Judge finds little legal merit to former bank building owner's claim against Belmont

BELMONT — A Merrimack County judge has dismissed three claims filed against the town of Belmont by the former owners of the old bank building in the village. William and Carolyn McDonough claimed the town cost them money and physical discomfort because it initiated discussions of a village revitalization project that eventually resulted in the abandonment of a public street that abutted their property.
William and Carolyn McDonough agreed to sell the property to the town for $250,000 and on August 21, 2012 voters agreed to the price.
The McDonough's bought the building in 2009 for $275,000 and in 2010 the town began discussions regarding the village project that included discontinuing Mill Street Extension which was one of four streets bordering the property.
They claimed the discussions caused them to loose rental income and adversely effected the value of their property.
Judge Richard McNamara said in his ruling issued May 6 that the claim for unjust enrichment is only allowed for instances where there is no contract. The McDonoughs entered into a contract for the sale of the former bank building so he dismissed the complaint.
He also ruled the town could not have known nor should it have known that the sale of the building at a price $25,000 below what the McDonoughs paid would exacerbate their existing medical conditions, which the claimed.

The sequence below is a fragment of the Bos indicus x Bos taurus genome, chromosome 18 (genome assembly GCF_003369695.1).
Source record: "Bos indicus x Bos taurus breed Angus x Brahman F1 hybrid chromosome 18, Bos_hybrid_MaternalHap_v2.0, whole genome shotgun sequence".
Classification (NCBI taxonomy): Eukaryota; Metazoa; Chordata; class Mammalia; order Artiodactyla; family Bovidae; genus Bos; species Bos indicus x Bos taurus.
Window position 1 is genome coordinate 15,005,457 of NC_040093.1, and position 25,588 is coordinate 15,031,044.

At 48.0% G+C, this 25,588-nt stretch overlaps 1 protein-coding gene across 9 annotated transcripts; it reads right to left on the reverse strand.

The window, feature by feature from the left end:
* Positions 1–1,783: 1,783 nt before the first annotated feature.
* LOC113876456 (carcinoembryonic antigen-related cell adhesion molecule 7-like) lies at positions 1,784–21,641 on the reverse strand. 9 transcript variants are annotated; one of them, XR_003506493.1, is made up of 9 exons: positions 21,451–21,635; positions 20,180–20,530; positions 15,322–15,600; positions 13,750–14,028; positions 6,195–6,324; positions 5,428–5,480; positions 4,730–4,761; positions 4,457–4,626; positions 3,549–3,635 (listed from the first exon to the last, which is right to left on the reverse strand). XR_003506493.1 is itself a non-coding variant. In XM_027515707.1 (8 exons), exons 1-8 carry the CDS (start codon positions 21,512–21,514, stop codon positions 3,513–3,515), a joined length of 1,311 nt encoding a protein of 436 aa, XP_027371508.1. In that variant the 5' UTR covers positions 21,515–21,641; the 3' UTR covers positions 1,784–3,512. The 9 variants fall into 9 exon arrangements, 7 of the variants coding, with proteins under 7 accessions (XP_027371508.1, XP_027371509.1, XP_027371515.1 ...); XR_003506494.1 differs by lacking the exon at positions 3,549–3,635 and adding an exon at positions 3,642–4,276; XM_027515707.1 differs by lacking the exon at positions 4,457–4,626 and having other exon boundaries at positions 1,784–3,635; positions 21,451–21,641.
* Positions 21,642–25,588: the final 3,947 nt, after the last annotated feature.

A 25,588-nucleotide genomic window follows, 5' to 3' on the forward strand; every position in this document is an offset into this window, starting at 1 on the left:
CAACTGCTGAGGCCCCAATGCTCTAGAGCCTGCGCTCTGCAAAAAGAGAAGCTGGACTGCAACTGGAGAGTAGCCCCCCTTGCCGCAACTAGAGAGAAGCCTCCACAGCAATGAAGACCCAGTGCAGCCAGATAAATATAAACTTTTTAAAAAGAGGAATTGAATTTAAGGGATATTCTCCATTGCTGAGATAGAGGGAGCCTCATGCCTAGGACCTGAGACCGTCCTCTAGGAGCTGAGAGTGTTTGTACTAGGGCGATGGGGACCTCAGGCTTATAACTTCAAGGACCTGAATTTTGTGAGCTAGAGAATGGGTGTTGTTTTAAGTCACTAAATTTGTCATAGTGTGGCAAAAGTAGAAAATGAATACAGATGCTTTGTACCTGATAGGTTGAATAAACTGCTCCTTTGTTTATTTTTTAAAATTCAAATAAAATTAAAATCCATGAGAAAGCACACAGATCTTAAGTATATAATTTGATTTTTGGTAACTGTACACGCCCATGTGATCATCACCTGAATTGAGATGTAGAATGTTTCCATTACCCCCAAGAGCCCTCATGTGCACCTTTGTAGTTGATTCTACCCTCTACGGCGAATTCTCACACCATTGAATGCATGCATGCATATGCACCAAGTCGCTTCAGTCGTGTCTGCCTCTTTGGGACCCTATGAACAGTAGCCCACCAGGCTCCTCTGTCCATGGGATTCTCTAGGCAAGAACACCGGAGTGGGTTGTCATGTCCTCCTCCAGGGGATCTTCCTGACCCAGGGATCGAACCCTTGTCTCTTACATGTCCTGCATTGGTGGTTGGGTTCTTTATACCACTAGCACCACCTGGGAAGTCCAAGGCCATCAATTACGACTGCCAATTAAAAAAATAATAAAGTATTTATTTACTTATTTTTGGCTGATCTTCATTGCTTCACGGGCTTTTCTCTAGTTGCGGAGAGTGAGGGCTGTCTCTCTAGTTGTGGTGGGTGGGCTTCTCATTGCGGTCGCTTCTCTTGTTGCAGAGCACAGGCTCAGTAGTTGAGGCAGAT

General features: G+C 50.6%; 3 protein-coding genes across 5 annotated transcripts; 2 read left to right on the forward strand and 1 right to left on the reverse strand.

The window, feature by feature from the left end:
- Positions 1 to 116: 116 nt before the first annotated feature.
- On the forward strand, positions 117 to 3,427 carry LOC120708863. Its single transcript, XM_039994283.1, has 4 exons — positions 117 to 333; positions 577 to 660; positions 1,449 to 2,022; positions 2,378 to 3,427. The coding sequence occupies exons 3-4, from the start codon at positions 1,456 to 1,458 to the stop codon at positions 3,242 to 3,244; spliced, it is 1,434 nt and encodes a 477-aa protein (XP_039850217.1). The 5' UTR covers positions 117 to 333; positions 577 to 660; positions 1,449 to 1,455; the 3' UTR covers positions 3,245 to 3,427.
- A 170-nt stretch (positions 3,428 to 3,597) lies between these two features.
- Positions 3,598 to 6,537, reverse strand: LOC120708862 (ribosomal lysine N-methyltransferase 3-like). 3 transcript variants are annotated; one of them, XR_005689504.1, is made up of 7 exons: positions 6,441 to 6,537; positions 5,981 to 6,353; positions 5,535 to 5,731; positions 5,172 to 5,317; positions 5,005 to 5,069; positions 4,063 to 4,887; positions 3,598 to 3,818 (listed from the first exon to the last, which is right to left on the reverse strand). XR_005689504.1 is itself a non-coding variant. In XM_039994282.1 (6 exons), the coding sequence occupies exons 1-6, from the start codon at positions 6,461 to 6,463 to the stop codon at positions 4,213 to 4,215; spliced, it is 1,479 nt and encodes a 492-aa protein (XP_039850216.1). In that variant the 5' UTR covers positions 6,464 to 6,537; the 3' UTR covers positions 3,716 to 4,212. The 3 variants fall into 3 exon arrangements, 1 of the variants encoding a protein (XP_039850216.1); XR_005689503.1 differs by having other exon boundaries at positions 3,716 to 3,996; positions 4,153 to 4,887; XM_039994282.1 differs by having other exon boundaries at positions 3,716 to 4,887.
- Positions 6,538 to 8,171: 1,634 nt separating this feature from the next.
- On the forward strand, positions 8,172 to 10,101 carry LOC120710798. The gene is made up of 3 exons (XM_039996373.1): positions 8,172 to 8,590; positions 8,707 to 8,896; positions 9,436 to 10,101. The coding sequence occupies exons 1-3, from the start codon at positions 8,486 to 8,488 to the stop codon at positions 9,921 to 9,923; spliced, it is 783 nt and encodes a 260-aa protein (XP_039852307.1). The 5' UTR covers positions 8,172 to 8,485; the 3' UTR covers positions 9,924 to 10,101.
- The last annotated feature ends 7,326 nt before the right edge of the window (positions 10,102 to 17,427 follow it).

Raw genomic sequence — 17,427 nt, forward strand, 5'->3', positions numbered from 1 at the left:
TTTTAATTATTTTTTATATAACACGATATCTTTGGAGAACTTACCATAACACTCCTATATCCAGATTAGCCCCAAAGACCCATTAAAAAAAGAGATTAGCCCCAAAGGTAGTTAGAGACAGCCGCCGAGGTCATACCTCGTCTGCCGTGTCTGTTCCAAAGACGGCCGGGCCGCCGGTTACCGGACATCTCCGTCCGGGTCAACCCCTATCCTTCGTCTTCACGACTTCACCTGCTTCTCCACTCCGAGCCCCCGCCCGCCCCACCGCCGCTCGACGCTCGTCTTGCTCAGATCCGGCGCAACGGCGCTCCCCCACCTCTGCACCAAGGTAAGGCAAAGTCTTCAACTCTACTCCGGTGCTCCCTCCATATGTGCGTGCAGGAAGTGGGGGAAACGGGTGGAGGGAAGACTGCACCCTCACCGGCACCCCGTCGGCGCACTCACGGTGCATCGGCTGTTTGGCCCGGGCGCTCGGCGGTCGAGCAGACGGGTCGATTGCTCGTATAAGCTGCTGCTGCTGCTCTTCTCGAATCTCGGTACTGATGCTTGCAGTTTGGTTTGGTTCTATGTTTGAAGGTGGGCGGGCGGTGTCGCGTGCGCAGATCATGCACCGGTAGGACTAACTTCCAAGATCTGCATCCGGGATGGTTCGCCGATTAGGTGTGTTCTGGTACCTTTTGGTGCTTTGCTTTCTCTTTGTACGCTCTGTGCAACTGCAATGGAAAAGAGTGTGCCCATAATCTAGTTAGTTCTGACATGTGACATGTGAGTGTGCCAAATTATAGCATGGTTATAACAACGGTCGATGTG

"The (McDonough's) allegations do not rise to the requisite level of asserting extreme outrageous conduct that is utterly intolerable in a civilized society," he wrote.
As to the final count of inverse condemnation — or the taking by the government of a property but doesn't formally use the power of eminent domain - McNamara against ruled for the town.
He ruled that while discussion lasted two-years,the town didn't delay the discussions intentionally to cause harm to the McDonoughs and they had access to their property at all times during the discussions.
McNamara said he would allow the McDonough's to add a complaint asserting a right to an assessment — which is addressed in state laws relevant to discontinued highway by a vote of the town — so the case is not entirely dismissed.
Belmont's attorneys had argued that the additional complaint needed to come within six months of the alleged wrong of August 21, 2012 but McNamara ruled the facts supporting the argument were outlined in the initial pleading, so he allowed the new complaint.